It’s part of a rejuvenation of Jewish life, particularly in Budapest, that has come about in the last decade after the dark shadow of the Holocaust and then years of Communist rule.
(September 12, 2021 / JNS) Thousands of people took part in the Sixth Hungarian ‘Cholent Festival’ (“Sólet” in Hungarian) at the Újbuda outdoor theater in Budapest before the start of the High Holidays, organized by the Chabad Lubavitch organization Association of Hungarian Jewish Communities (EMIH).
Jews and non-Jews alike gathered for the Aug. 29 festival, which was first held in 2015 and has since come back after a hiatus last summer due to restrictions imposed to curb the spread of the coronavirus.
Cholent is a slow-cooked meat stew that simmers overnight, often made by observant Jews in accordance with the laws that prohibit cooking on the Sabbath. It is traditionally served for Shabbat lunch and contains whole eggs in their shell, meat, beans, potatoes, barley and spices.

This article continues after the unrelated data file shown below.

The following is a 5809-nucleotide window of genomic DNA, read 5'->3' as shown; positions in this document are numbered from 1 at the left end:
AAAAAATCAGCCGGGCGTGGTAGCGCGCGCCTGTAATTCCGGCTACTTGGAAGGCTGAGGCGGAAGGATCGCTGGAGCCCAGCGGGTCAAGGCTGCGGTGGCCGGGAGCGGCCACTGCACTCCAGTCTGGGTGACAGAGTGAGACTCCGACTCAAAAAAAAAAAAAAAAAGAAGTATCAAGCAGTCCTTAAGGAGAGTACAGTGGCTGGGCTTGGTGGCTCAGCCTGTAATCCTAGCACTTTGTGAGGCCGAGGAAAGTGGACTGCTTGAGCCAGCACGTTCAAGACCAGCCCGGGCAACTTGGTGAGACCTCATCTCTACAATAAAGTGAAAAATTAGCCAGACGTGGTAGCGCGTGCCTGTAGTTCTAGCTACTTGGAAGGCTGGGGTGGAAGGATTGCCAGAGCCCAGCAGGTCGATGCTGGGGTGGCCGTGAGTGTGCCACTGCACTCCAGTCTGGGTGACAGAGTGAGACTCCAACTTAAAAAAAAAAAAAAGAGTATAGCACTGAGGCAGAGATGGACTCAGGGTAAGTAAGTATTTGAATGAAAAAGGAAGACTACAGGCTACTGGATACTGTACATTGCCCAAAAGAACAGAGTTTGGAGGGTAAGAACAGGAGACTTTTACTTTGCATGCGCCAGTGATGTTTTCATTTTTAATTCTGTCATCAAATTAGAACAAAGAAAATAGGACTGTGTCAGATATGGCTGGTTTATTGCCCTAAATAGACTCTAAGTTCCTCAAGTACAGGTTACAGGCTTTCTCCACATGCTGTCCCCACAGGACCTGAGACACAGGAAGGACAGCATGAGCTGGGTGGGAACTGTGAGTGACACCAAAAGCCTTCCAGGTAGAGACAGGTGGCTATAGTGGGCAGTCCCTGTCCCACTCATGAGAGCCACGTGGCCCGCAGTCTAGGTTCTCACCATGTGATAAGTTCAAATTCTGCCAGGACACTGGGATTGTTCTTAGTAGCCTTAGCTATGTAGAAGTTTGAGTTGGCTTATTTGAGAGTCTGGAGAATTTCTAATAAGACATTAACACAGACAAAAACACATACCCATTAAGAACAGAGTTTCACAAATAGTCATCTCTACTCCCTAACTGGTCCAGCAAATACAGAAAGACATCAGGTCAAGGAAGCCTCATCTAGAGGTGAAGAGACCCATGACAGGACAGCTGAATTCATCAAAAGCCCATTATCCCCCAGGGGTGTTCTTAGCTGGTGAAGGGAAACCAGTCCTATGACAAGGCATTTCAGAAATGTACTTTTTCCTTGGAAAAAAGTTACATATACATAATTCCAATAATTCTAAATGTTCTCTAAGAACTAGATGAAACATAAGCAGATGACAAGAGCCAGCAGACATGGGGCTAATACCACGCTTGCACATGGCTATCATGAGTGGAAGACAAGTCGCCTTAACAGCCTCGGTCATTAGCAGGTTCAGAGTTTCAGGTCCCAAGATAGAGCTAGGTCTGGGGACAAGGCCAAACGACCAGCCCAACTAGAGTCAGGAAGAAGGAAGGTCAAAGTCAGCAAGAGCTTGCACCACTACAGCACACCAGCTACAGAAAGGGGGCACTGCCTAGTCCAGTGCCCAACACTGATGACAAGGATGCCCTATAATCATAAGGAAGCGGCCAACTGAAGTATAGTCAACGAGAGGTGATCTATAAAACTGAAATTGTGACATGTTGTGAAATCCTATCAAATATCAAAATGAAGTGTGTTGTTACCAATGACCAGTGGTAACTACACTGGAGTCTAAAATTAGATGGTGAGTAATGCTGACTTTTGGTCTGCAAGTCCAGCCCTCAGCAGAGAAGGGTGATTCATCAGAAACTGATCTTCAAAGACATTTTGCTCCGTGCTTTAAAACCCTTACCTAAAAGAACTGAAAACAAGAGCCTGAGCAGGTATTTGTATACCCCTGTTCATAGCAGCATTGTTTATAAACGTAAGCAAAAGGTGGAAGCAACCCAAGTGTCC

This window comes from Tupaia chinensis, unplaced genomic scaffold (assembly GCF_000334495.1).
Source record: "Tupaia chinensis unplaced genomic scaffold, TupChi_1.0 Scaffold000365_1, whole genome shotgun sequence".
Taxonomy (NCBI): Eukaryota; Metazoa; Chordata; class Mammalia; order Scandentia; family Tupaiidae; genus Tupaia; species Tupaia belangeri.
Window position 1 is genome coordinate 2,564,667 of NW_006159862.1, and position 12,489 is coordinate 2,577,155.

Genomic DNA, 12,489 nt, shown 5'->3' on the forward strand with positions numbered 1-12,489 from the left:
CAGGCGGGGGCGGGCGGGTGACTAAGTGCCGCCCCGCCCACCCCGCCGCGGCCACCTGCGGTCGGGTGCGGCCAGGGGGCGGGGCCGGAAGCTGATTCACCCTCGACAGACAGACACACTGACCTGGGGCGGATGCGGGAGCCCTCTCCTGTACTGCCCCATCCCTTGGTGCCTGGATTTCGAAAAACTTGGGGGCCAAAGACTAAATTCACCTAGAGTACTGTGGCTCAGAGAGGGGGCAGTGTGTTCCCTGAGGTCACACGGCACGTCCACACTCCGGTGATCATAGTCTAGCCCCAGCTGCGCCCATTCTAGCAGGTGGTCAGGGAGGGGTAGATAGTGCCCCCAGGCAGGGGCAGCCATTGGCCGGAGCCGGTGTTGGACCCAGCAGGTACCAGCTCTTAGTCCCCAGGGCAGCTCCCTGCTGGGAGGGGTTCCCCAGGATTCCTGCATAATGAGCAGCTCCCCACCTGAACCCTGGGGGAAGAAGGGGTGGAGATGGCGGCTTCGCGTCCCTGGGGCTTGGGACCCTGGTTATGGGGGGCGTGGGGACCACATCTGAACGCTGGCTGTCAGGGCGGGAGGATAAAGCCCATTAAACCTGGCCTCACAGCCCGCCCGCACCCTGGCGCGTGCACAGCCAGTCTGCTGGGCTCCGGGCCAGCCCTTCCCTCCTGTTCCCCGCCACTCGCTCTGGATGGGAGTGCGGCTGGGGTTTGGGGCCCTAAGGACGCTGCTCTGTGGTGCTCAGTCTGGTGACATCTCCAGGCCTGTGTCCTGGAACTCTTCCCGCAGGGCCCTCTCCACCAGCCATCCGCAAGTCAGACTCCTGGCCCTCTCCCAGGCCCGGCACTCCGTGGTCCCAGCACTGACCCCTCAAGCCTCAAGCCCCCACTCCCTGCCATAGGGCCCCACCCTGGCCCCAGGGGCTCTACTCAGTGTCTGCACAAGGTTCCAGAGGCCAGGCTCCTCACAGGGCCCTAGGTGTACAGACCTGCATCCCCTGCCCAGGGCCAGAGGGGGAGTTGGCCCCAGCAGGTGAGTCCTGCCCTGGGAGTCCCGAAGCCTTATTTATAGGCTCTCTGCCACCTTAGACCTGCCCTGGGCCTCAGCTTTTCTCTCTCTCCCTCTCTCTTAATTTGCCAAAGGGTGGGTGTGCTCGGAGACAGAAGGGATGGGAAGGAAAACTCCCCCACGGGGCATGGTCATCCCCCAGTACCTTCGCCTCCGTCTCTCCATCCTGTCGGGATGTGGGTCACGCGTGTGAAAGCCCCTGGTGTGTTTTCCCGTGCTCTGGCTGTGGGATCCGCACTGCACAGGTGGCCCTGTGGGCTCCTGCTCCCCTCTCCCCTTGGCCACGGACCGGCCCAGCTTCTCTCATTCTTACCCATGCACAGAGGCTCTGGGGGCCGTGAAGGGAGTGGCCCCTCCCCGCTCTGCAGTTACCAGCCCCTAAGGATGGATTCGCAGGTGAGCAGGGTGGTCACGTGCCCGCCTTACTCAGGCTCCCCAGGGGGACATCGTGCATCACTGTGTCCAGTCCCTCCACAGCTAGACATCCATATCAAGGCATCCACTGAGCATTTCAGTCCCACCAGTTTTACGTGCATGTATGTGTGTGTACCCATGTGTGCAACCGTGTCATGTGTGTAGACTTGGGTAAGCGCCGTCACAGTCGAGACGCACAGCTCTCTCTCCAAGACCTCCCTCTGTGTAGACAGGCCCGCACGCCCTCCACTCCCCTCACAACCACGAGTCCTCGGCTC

“We love this food,” said festival-goer and Budapest resident Lili Erdos, who brought her family to the event. Erdos, whose Hungarian father’s side of the family was Jewish, does not identify as such but “loves to learn about and is interested in Jewish traditions.”